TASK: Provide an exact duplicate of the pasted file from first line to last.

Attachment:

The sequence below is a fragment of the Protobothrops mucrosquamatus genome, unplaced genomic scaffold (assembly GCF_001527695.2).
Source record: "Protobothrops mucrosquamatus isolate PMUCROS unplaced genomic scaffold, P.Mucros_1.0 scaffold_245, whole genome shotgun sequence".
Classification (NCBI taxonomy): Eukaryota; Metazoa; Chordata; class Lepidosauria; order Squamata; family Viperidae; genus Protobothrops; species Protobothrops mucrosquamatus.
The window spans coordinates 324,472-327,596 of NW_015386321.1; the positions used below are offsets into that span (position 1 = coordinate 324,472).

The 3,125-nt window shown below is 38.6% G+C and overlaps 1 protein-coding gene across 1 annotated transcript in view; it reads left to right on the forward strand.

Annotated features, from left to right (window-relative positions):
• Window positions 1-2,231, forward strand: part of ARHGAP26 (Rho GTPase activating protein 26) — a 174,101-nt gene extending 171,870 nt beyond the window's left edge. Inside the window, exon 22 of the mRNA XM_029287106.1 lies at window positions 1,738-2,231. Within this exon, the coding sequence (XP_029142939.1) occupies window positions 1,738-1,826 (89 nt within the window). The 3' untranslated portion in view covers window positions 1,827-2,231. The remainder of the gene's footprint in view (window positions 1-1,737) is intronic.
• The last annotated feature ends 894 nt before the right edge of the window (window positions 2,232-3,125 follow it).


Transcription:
The sequence below is a fragment of the Protobothrops mucrosquamatus genome, unplaced genomic scaffold (assembly GCF_001527695.2).
Source record: "Protobothrops mucrosquamatus isolate PMUCROS unplaced genomic scaffold, P.Mucros_1.0 scaffold_245, whole genome shotgun sequence".
Classification (NCBI taxonomy): Eukaryota; Metazoa; Chordata; class Lepidosauria; order Squamata; family Viperidae; genus Protobothrops; species Protobothrops mucrosquamatus.
The window spans coordinates 324,472-327,596 of NW_015386321.1; the positions used below are offsets into that span (position 1 = coordinate 324,472).

The 3,125-nt window shown below is 38.6% G+C and overlaps 1 protein-coding gene across 1 annotated transcript in view; it reads left to right on the forward strand.

Annotated features, from left to right (window-relative positions):
• Window positions 1-2,231, forward strand: part of ARHGAP26 (Rho GTPase activating protein 26) — a 174,101-nt gene extending 171,870 nt beyond the window's left edge. Inside the window, exon 22 of the mRNA XM_029287106.1 lies at window positions 1,738-2,231. Within this exon, the coding sequence (XP_029142939.1) occupies window positions 1,738-1,826 (89 nt within the window). The 3' untranslated portion in view covers window positions 1,827-2,231. The remainder of the gene's footprint in view (window positions 1-1,737) is intronic.
• The last annotated feature ends 894 nt before the right edge of the window (window positions 2,232-3,125 follow it).